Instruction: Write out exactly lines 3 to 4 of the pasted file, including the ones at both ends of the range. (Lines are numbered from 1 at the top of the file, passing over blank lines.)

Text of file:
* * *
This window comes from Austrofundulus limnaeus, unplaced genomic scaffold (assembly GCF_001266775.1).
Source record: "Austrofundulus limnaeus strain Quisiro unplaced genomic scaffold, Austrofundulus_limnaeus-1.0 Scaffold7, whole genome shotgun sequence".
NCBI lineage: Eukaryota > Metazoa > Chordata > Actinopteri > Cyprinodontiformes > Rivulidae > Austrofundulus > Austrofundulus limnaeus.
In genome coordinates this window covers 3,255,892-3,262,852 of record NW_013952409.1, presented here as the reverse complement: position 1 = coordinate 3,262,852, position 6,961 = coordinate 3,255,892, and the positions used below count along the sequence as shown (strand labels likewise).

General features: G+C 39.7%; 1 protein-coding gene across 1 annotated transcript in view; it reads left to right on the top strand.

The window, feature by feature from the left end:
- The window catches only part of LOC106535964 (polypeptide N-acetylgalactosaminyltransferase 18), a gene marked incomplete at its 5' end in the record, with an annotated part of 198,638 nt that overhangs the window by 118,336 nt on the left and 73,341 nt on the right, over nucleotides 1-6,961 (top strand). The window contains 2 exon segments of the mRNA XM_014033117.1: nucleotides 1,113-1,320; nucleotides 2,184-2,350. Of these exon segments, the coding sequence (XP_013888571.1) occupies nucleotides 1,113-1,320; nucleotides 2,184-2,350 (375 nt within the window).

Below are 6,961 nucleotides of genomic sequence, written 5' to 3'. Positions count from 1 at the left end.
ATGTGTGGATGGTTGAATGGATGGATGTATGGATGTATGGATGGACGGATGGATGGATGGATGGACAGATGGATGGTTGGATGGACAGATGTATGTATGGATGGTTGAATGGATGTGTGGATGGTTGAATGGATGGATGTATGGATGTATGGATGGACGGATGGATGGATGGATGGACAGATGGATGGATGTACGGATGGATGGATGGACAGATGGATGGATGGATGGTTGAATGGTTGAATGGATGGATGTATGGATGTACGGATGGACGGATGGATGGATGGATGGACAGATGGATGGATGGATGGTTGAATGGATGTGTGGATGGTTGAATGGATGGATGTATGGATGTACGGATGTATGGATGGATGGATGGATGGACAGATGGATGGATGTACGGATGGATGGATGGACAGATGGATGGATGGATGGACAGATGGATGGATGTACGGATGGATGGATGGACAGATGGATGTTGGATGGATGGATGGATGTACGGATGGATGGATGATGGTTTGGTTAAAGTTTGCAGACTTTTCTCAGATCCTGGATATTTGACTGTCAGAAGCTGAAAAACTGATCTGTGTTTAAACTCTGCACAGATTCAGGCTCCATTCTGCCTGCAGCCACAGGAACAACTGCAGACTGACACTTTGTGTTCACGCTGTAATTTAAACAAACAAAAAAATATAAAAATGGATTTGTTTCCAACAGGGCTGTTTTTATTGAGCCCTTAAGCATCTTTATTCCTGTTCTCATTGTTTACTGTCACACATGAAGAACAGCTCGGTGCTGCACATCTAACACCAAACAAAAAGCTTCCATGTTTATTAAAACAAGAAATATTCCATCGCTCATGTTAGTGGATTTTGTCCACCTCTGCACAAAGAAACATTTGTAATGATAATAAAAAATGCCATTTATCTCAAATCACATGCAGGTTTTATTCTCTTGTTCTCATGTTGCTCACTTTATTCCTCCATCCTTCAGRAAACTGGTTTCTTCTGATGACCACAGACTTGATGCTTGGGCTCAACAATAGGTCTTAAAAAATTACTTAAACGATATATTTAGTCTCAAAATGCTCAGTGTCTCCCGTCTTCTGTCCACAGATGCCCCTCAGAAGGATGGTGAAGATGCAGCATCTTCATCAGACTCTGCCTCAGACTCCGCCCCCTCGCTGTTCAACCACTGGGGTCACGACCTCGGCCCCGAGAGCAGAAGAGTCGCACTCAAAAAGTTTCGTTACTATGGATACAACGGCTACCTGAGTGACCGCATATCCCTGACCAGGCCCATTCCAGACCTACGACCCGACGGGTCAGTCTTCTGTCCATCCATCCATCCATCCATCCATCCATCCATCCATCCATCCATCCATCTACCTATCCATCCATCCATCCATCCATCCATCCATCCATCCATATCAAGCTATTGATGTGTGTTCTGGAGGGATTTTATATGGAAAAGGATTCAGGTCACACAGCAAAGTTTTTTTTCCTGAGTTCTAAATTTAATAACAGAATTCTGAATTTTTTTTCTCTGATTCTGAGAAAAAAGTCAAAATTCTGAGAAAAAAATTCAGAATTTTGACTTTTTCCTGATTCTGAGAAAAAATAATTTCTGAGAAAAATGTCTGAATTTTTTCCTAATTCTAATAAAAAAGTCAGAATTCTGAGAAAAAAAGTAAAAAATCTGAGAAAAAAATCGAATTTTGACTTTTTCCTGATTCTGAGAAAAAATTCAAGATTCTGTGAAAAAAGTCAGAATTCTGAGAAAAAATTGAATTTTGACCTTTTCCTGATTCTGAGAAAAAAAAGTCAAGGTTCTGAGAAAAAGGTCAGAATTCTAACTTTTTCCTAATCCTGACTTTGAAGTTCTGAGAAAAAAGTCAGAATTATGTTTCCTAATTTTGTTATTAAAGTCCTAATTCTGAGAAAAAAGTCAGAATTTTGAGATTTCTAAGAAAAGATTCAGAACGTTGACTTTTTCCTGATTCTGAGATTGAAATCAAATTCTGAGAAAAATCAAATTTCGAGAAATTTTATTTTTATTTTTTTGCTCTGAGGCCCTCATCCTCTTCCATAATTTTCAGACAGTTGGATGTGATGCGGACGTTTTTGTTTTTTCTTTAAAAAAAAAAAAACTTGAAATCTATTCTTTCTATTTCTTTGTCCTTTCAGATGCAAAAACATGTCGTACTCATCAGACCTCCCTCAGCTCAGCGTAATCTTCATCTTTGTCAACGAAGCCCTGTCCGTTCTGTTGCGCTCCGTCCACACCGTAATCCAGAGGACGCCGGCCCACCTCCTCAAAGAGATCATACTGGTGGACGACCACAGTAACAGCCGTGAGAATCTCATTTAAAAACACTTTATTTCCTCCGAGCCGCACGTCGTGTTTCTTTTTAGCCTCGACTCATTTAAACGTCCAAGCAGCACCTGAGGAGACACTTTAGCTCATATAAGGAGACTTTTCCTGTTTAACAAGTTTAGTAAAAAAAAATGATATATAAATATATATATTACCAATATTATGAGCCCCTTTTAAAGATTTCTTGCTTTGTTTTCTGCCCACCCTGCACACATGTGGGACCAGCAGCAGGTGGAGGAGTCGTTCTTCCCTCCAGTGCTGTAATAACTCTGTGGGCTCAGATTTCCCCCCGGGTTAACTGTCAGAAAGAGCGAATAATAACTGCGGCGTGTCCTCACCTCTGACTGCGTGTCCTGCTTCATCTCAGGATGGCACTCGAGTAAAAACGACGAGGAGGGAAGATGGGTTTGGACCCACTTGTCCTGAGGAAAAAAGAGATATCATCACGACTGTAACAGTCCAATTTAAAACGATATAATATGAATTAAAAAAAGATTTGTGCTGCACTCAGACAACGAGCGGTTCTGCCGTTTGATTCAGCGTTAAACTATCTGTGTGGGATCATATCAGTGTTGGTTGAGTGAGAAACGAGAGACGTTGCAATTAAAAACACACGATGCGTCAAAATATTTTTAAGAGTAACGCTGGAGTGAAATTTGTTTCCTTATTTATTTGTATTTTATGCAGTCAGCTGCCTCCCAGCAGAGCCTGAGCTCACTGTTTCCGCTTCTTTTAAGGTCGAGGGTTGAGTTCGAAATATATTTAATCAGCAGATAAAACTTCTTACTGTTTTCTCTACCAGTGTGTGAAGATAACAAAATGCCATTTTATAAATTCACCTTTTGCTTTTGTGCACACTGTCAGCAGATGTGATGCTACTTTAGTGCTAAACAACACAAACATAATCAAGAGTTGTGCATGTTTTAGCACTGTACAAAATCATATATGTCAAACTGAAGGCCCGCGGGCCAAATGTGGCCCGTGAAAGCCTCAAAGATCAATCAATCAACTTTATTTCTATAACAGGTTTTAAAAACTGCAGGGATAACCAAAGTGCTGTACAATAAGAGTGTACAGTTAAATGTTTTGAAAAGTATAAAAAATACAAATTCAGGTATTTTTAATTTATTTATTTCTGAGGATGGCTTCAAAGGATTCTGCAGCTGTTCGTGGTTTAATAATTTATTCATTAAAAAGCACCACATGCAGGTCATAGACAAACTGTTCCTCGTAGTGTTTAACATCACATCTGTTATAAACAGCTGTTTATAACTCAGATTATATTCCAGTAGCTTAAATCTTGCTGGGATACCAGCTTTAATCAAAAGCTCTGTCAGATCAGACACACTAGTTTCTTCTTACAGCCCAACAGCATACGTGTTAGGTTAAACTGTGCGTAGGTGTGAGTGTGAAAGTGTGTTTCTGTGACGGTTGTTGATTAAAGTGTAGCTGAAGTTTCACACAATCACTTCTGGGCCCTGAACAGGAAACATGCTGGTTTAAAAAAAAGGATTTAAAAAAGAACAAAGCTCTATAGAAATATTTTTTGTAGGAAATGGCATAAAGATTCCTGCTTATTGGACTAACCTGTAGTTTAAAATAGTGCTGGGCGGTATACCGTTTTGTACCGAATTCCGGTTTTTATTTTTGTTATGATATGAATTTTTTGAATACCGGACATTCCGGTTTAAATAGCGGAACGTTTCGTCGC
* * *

NCBI lineage: Eukaryota > Metazoa > Chordata > Actinopteri > Cyprinodontiformes > Rivulidae > Austrofundulus > Austrofundulus limnaeus.
In genome coordinates this window covers 3,255,892-3,262,852 of record NW_013952409.1, presented here as the reverse complement: position 1 = coordinate 3,262,852, position 6,961 = coordinate 3,255,892, and the positions used below count along the sequence as shown (strand labels likewise).